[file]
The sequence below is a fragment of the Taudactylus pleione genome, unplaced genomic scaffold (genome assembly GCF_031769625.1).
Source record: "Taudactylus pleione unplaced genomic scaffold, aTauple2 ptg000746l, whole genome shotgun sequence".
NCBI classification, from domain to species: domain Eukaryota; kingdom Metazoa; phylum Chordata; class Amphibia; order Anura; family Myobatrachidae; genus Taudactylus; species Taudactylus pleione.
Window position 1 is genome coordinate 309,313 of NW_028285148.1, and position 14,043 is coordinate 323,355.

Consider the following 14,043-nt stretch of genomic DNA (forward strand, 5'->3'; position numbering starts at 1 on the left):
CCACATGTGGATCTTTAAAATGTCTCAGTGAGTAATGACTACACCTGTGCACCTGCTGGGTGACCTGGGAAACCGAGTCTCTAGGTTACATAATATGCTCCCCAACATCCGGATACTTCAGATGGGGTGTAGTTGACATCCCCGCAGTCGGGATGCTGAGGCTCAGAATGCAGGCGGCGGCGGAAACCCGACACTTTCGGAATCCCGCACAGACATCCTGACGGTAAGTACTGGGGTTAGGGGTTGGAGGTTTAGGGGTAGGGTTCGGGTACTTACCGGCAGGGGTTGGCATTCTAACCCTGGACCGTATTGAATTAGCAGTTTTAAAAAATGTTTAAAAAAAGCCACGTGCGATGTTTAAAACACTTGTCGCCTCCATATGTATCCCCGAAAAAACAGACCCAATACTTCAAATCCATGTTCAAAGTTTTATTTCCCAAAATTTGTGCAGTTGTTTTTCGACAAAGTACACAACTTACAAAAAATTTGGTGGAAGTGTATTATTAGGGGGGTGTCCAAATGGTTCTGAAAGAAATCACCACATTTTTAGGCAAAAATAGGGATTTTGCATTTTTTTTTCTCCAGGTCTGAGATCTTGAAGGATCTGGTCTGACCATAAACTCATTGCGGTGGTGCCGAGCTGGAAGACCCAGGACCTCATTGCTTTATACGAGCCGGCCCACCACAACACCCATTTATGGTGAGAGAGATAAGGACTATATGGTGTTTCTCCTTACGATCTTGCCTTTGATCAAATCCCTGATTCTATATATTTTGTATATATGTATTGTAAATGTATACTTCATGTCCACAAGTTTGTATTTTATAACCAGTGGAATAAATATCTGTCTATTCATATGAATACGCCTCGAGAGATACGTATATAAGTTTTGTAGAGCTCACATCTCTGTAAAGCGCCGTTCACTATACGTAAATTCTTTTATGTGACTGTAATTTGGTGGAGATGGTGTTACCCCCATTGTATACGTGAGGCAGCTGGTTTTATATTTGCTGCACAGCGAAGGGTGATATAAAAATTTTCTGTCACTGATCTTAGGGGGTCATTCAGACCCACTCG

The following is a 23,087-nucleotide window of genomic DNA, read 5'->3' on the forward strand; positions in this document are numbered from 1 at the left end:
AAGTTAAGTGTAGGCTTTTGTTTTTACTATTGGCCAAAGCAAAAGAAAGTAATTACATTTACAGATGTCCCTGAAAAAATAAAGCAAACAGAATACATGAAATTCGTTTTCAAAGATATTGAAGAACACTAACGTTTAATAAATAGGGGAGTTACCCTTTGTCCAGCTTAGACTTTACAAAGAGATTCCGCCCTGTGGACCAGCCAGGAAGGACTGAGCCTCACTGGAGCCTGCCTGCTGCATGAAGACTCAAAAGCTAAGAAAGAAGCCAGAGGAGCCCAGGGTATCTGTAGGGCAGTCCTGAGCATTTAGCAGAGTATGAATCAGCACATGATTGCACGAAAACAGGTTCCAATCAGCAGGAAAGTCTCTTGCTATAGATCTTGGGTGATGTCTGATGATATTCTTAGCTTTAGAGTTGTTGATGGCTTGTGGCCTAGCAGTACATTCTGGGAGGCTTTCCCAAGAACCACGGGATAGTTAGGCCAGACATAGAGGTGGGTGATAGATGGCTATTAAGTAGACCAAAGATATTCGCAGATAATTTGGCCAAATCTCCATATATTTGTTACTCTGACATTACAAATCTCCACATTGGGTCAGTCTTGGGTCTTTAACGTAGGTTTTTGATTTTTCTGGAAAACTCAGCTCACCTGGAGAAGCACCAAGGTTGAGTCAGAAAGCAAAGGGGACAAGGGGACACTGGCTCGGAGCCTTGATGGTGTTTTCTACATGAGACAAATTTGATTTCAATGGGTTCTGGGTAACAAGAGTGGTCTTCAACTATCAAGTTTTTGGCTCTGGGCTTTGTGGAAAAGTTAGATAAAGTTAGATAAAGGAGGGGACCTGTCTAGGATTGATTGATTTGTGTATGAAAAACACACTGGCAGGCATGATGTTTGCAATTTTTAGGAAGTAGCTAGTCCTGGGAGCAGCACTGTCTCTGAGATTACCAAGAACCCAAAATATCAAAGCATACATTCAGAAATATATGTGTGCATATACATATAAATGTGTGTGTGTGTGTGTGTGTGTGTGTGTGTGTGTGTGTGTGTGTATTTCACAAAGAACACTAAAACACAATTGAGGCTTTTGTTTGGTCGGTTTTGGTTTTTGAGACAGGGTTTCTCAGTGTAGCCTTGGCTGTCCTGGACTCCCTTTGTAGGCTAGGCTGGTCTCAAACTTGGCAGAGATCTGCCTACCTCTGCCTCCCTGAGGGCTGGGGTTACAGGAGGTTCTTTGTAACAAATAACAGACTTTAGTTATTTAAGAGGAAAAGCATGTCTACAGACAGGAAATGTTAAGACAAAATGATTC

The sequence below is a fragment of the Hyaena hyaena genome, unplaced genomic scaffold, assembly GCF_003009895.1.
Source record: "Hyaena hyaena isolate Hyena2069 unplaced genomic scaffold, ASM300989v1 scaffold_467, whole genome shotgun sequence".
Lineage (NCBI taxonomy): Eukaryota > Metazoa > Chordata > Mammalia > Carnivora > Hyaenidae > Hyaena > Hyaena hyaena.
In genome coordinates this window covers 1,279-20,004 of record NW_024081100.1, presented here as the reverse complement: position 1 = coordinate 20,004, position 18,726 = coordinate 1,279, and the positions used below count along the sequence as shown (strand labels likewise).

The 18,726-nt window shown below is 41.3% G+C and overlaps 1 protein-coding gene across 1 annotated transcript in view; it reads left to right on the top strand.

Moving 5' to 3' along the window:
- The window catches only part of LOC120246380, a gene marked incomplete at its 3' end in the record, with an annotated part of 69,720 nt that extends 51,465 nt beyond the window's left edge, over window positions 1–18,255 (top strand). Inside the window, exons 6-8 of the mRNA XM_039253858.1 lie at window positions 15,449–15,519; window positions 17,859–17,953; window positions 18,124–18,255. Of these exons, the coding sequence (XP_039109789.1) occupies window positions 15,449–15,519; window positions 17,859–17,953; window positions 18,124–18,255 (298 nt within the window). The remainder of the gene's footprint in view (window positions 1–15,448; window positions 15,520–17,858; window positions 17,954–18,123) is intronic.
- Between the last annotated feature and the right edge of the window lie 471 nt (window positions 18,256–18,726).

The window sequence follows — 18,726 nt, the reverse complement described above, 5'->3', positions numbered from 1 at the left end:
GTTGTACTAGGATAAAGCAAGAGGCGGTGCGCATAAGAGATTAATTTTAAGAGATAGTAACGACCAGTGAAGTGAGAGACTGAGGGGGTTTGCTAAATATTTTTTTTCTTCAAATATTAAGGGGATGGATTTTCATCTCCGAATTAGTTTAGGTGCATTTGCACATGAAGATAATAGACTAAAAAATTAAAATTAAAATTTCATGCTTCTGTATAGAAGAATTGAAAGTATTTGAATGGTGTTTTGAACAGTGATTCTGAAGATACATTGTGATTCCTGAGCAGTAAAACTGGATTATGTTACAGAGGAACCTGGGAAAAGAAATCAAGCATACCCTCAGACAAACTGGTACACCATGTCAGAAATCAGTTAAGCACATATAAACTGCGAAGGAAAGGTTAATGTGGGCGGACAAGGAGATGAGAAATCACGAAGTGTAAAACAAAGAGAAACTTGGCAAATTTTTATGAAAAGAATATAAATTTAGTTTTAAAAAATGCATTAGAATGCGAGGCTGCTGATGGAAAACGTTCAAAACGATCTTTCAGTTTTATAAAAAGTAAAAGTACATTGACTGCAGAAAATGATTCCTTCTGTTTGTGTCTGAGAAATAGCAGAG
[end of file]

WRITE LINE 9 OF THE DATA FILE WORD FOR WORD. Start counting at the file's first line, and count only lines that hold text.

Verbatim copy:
The sequence below is a fragment of the Hyaena hyaena genome, unplaced genomic scaffold, assembly GCF_003009895.1.